Friday, 6 February 2015


Autour de Nina ('Round Nina) is both a joyous and poignant tribute to Nina Simone, nearly 12 years after her death at the age of 70. This French-produced CD brings together top vocalists from different countries to re-interpret some of the songs that Simone made her own, which is quite a tall order.  But the singers deliver, for the most part, backed by intelligent and captivating arrangements.

The album starts with a very modern, “ultra-cool” version of Baltimore by the 25-year-old British artist Lianne La Havas and then moves into a scorching gospel-rock adaptation of Sinnerman, performed by the Nigerian-born musician Keziah Jones. They both manage to give the songs an individual flavour that most listeners will appreciate.

On the sixth track, French singer-songwriter Ben L’Oncle Soul stands out with his rendition of Feeling Good, sounding almost like a reincarnation of Simone with his passionate and dramatic delivery.

Composed in 1965 by Anthony Newley and Leslie Bricusse for the musical The Roar of the Greasepaint - The Smell of the Crowd, this song was one of Simone's masterpieces. Critics have hailed Feeling Good for bringing together classical music, blues and soul, and launching what would become a jazz standard, and Ben L’Oncle Soul does this musical history justice.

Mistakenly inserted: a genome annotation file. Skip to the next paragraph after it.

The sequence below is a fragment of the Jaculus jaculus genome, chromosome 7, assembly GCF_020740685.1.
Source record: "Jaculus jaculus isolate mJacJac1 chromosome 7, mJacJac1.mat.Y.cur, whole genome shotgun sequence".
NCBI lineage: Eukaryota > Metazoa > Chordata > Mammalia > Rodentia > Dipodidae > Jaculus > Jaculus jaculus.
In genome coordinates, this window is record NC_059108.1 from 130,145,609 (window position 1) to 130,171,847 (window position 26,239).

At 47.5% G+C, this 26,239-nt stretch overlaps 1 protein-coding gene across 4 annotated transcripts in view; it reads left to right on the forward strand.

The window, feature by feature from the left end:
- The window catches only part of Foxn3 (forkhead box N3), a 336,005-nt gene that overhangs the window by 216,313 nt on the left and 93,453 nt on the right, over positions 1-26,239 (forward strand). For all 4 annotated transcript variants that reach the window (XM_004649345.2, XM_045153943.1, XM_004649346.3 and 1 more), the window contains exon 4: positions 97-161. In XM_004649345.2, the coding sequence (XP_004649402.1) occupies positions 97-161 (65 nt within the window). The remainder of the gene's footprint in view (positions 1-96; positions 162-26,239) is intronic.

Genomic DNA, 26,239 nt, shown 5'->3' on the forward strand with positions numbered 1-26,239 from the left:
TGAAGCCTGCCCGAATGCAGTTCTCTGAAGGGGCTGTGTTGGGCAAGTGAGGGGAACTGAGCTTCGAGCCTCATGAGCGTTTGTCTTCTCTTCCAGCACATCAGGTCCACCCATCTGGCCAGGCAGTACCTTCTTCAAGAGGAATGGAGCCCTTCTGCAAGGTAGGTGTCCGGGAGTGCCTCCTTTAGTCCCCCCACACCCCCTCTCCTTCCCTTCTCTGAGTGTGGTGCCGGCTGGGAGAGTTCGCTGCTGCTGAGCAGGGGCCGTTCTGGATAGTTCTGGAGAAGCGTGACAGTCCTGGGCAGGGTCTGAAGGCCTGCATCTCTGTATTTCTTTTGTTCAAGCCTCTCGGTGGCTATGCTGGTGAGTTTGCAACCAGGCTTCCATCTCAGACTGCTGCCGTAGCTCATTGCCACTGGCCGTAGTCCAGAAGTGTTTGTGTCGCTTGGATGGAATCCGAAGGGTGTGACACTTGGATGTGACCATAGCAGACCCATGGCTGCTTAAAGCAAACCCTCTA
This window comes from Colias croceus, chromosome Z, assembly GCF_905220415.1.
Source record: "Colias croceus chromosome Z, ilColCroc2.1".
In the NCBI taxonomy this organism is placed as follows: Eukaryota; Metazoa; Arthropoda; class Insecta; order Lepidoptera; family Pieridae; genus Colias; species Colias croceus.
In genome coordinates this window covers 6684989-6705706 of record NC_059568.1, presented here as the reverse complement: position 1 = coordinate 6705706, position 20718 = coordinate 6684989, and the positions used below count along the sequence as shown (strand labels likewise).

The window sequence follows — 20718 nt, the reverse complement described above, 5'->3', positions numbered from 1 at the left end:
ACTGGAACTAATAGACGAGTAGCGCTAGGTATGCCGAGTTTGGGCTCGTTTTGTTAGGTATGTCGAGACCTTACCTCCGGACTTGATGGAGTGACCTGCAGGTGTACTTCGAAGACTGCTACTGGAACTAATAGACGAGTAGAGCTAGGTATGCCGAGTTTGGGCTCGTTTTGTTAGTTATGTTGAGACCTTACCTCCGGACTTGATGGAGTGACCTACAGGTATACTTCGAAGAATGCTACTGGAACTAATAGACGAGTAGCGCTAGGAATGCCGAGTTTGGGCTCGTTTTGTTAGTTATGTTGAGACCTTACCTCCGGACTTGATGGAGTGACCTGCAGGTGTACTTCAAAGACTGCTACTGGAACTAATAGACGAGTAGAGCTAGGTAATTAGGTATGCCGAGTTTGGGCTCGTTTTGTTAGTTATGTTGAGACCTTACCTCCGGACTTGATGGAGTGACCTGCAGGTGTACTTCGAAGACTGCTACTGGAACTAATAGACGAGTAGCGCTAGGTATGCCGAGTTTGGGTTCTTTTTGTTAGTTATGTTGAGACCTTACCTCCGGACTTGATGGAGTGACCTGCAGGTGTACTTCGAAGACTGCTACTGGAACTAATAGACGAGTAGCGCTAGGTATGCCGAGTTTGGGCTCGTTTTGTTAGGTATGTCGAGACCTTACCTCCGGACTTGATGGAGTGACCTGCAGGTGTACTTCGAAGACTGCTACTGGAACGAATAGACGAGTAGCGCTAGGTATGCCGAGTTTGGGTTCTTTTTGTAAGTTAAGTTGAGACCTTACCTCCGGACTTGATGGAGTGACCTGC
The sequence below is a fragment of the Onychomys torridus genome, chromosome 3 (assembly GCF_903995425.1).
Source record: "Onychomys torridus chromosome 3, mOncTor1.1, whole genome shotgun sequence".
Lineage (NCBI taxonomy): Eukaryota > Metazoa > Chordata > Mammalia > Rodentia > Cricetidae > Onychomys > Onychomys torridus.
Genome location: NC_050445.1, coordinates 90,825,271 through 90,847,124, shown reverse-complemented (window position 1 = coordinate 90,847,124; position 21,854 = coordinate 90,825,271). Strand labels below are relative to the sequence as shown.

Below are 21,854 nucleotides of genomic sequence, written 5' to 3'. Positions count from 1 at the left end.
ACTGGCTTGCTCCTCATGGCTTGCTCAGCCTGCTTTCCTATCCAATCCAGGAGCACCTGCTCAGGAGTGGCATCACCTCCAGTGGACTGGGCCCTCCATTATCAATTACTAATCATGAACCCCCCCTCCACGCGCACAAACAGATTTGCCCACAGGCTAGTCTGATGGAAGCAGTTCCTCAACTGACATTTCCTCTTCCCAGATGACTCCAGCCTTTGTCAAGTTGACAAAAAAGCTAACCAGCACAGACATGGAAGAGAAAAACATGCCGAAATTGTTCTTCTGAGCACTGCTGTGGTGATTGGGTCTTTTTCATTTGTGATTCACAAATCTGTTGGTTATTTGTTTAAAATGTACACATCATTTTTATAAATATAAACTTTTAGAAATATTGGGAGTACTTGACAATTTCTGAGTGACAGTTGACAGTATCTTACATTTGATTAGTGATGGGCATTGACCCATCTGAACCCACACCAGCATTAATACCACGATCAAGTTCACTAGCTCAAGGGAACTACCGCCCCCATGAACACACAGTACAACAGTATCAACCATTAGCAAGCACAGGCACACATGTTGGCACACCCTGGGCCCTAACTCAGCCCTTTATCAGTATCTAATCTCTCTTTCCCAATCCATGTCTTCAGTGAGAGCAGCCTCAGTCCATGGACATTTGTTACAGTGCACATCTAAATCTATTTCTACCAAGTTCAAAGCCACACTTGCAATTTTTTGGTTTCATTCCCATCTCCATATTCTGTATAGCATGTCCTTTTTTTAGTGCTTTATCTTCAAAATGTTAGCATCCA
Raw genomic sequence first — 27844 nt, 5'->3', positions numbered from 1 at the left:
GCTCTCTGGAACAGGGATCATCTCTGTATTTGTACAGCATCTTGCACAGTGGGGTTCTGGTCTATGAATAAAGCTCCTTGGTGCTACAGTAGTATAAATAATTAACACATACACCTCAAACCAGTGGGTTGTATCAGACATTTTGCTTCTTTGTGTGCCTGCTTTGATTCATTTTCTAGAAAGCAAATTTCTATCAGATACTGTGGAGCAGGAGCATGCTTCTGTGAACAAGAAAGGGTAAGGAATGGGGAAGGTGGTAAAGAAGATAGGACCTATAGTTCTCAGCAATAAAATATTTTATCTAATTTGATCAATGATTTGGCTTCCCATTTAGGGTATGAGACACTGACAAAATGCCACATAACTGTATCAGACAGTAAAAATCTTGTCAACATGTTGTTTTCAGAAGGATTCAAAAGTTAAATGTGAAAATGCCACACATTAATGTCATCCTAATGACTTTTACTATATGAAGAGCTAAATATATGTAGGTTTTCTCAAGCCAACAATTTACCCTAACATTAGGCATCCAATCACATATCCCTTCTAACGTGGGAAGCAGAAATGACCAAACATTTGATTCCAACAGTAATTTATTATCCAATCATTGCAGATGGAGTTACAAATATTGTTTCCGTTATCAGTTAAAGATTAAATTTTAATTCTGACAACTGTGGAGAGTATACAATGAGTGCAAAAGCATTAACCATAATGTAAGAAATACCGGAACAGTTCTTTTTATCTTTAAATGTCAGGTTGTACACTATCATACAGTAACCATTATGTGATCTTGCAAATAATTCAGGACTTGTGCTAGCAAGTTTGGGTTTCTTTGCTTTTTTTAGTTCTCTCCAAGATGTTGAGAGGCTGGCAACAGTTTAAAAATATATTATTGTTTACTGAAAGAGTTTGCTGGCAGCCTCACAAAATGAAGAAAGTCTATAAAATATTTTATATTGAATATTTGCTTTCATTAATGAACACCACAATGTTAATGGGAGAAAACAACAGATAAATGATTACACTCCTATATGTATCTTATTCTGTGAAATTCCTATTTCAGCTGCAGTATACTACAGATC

In contrast, his compatriot Olivia Ruiz might have opted for a different song because she has the insurmountable task of making something individual from My Baby Just Cares For Me, one of the pieces most closely associated with Simone. Ruiz doesn’t quite succeed, despite the “extra jazziness” of the music.

Singer Ben l'Oncle Soul (photo: FPT)
American singer Melody Gardot, meanwhile, brings new gravity and beauty to Four Women, composed by Simone in 1966 and first released on the album Wild is the Wind. She is matched by Swiss-born jazz artist Sophie Hunger, who lives up to her adopted name with a searing performance of I Put A Spell on You, probably the most memorable interpretation on this tribute CD – all hungry, tormented vocals, wailing instruments and an extended finale. One will want to listen to it again and again, along with the track by Ben l'Oncle Soul.

The other songs feature South Korean jazz singer Youn Sun Nah, the Franco-Moroccan performer Hindi Zahra, American jazzman Gregory Porter and French singer-actress Camille. Their performances are all enjoyable and touching in particular ways, even if one can’t help feeling that they don’t quite measure up to the “original” versions. But how could they? Simone took everything she did to an inimitable level.

Still the CD is a fitting tribute, especially when one refrains from comparing the singers to an incomparable star and pay attention to the superb instrumentation of the backing musicians. (Label: Verve. Produced by Maxime Le Guil and Clément Ducol.)